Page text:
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my guitars sound like ****

Discussion in 'Guitars' started by xMannequiNx, Jan 8, 2009.

  1. xMannequiNx

    xMannequiNx Guest

    I've been workin on this cover to try and learn how to use my gear. So far, everything has been sounding great! But now that I am on guitar, I can't seem to get it to sound good at all. It sounds like a muddy mess, and no matter what I do it will not cooperate.

    We did one guitar part today, and I placed an SM57 on the sweet spot at a bit of an angle, then my LDC (sterling audio ST55) on the same sweet spot and got the mics in phase.

    Its a Krank Revolution 200W head running into a b52 4x12 cab in a small dead-sounding vocal booth, with a power attenuator in between so I can crank the volume to make the amp sound good but not blast the cab speakers.

    What am I doing wrong? There can't be anything messed in the signal chain because everything else sounds really good! (unless maybe I am overdriving something making it muddy? Of course then the drums would sound bad too since they are just as loud)

    Here is a sample of the song I am doing UNMIXED and UNFINISHED:
    Only one guitar part is recorded as we did not have time to do two.

    Here is a sample of the same guitar/amp recorded in a larger semi-treated tracking room:
    Again this is unmixed and unfinished, and had a different mic setup (sm57 pointing straight at sweet spot with condenser floating a couple feet away to get a more overall cab sound)

    Mixing has helped with some of this, but I just can't get the crisp, warm sound that I am looking for with the guitar. If you listen to the original version of through struggle by as I lay dying (the song posted above which I am covering) you can tell it is a rather clear sounding guitar.

    Any help would be appreciated.
  2. hueseph

    hueseph Distinguished Member

    Oct 31, 2005
    Vancouver, BC, Canada
    First of all, tune that guitar or have it set up properly for your tuning. The intonation is out. The room has a lot to do with it but it also may be re-amping in the actual song. I would ditch the distant condenser. Just go with the close mic. It might not be a bad idea to try to get the cab off the floor. Try it. It may not work. If you have a combo amp around try that instead of a 4x12. Combos are easier to make sound good imho.
  3. jordy

    jordy Active Member

    Aug 25, 2008
    Reedsville, PA
    Home Page:
    yes- tune....and maybe, probably, more than likely- double track (record 2 seperate times) and pan them opposite
  4. corydeshane

    corydeshane Active Member

    Nov 19, 2007
    my 2 cents... put the amp in a new room, get rid of the attenuator, and crank the amp for real (but be careful, obviously).
    the guitar sounds painfully dead and somewhat lifeless. your techniques for getting the BEST sound are right-on, but unfortunately, in this situation, the BEST sound is subpar at best.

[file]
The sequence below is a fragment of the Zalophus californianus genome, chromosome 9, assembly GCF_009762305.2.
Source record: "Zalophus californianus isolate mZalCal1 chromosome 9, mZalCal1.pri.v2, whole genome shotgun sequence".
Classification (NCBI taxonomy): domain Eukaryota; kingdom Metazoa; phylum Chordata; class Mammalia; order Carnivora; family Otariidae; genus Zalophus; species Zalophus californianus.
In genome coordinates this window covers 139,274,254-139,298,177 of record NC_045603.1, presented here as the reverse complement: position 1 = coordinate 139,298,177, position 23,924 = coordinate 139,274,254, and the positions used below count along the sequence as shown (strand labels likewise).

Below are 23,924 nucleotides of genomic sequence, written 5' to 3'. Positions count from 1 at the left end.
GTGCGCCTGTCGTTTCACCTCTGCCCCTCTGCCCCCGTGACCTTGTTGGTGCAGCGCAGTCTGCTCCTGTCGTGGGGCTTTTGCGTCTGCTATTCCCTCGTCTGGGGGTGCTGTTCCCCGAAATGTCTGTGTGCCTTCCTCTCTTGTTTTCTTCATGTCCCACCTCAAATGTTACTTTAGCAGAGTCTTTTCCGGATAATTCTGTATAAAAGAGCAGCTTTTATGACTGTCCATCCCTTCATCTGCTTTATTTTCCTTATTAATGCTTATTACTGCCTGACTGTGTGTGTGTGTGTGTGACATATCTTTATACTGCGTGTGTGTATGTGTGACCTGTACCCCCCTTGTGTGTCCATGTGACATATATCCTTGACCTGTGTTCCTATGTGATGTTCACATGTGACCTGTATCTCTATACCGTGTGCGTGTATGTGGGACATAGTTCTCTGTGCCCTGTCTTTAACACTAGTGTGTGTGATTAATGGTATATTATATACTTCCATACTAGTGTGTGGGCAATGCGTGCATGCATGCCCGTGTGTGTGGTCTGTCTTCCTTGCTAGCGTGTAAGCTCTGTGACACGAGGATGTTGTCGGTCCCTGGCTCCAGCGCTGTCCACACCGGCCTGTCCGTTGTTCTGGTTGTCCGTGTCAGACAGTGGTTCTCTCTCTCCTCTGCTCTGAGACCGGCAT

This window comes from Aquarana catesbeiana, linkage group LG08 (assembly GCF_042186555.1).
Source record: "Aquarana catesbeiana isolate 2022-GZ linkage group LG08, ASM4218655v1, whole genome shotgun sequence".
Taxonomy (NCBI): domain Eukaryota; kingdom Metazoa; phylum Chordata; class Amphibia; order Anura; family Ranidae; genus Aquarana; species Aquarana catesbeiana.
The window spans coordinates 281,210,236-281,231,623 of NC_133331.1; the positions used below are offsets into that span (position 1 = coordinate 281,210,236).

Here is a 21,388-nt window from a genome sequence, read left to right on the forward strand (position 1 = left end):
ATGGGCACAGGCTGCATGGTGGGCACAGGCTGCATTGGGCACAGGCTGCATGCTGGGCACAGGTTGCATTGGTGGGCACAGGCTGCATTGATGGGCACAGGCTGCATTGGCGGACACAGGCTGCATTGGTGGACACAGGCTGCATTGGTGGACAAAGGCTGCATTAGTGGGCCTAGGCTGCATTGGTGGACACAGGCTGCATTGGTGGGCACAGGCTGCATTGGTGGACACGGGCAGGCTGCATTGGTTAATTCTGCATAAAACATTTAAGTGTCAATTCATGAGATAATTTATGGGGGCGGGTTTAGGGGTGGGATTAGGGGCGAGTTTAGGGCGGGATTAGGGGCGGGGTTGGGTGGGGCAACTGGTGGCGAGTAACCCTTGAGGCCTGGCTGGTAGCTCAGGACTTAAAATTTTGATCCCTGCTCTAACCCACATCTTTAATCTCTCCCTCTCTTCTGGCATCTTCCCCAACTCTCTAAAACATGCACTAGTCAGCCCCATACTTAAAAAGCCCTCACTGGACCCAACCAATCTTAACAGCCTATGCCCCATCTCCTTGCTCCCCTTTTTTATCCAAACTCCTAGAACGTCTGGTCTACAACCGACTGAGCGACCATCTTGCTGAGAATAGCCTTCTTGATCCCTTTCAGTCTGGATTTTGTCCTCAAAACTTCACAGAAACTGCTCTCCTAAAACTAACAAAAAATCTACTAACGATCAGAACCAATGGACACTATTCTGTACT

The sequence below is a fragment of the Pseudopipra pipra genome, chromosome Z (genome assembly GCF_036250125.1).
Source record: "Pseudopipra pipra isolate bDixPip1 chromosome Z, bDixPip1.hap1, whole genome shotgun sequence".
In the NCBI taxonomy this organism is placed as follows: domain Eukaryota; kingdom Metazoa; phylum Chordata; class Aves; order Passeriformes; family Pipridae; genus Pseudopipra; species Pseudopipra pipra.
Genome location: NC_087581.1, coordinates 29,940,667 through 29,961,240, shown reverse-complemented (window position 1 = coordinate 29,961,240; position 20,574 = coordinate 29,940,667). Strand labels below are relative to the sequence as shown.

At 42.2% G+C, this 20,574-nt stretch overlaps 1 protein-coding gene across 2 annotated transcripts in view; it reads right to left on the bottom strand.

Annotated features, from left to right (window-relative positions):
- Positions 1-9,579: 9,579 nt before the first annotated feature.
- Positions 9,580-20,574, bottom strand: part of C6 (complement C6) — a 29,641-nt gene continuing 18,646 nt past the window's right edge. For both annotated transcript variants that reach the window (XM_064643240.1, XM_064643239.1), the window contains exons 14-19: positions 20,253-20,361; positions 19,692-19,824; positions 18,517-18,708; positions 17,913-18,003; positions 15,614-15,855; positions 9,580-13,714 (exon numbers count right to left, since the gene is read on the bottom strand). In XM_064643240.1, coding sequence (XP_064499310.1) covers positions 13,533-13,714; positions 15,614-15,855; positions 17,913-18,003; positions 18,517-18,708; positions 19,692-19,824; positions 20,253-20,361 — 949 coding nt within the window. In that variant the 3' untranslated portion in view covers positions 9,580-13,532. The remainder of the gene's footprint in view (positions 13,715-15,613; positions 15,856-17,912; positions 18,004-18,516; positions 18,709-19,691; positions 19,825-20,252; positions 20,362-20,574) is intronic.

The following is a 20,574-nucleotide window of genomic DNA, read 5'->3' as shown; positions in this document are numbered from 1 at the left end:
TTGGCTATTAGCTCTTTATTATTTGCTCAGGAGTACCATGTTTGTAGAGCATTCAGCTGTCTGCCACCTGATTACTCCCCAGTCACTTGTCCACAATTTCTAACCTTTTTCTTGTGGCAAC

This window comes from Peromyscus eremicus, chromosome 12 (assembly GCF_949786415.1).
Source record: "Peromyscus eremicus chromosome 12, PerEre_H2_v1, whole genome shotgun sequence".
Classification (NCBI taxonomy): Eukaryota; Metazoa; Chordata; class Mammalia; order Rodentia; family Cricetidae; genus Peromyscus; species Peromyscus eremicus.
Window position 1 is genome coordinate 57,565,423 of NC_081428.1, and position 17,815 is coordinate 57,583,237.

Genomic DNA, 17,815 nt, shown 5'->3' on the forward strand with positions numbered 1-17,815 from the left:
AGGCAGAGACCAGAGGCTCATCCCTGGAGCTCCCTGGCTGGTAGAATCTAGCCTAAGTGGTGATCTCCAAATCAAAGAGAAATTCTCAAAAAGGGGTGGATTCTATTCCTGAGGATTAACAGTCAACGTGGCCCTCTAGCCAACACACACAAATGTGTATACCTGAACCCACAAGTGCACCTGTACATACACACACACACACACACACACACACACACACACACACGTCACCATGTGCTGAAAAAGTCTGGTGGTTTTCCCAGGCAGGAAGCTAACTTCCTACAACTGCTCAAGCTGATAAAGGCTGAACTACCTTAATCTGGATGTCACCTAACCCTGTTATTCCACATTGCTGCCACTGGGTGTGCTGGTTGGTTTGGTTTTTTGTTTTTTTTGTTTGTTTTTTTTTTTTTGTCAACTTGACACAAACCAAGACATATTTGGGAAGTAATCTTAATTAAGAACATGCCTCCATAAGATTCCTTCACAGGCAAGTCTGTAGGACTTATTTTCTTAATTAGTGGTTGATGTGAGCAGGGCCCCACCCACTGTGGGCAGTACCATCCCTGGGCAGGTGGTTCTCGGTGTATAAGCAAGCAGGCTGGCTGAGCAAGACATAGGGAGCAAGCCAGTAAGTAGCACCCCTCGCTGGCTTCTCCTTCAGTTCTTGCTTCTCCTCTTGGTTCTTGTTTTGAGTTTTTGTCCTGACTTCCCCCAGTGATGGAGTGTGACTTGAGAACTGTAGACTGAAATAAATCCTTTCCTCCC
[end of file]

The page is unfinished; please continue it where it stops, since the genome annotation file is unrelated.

put the amp in a livelier room, and as mentioned before, possibly raise it off the floor a bit. then apply your 57 technique.
    Also, as far as the ST55 is concerned... using an "ambient" mic in a dead room basically accomplishes nothing. If you have no reflections and ambience to work with, all you're doing is providing a second signal that's just quieter and creating phase issues.
    Might I add that after only a brief listen, you've certainly got some workable drum tracks there! Did you soundreplace or other-such-replace the kick drum, or was that a live signal?


    EDIT: i just realized how horribly redundant it was to say "painfully dead and lifeless." oh well... point made. lol
  5. xMannequiNx

    xMannequiNx Guest

    Ok Ill try doin some different techniques with the guitar. I also read this very vulgar yet insightful article on recording heavy guitar sounds, so I'm gonna try and pull some pointers from that.

    jordy: I know about the double tracking, we just ran out of time to do the second track haha

    cory: thanks for the compliments on the drums! They are a live signal and I added a small amount of eq and compression (just used factory settings on URS strip pro VST) I'm a drummer myself, so I am more familiar with mic placement and eq on the drum tracks. But when it comes to guitar I am clueless haha
  6. natural

    natural Active Member

    Jul 21, 2006
    I concur with the others.
    It's not clear where you thought the 'sweet spot' was, but I would start with 1 mic about an inch in front of 1 speaker.
    Some engineers will also try to baffle off at least 2 of the other speakers to negate any additional phase problems. But I rarely run into this if the mic is close enough.
    If that gets you into the ball park, try adding the 2nd mic, either on the same speaker or a different one and adjust for phase. Be careful if it's on a separate speaker that the speaker itself is not wired out of phase. (it seems to happen more often than you would think)
    If you can't raise the cab off the ground, you can either try tipping it back a few degree angle or Mic one of the top 2 speakers. (or both)
    Let us hear the results.
  7. Try backing off the gain of the amp just a little. I've found that you don't need as much as you would think to get that really distorted sound. Also, it helps with the clarity of the notes you are playing, so they don't sound like they're running together.
  8. xMannequiNx

    xMannequiNx Guest

    Ok I'll definitely keep all these tips in mind!

    Can there be phasing issues when micing two separate speakers of the cab up close? If so how would I take care of that?
  9. hueseph

    hueseph Distinguished Member

    Oct 31, 2005
    Vancouver, BC, Canada
    Not likely to happen but if it somehow does, it's just a matter of moving one of the mics.
  10. I think the biggest problem is how the amp is sounding. It has too much gain, and when you double track it you're gonna want way way less gain. Turn the lows down a bit too. Get the amp sounding in the room first.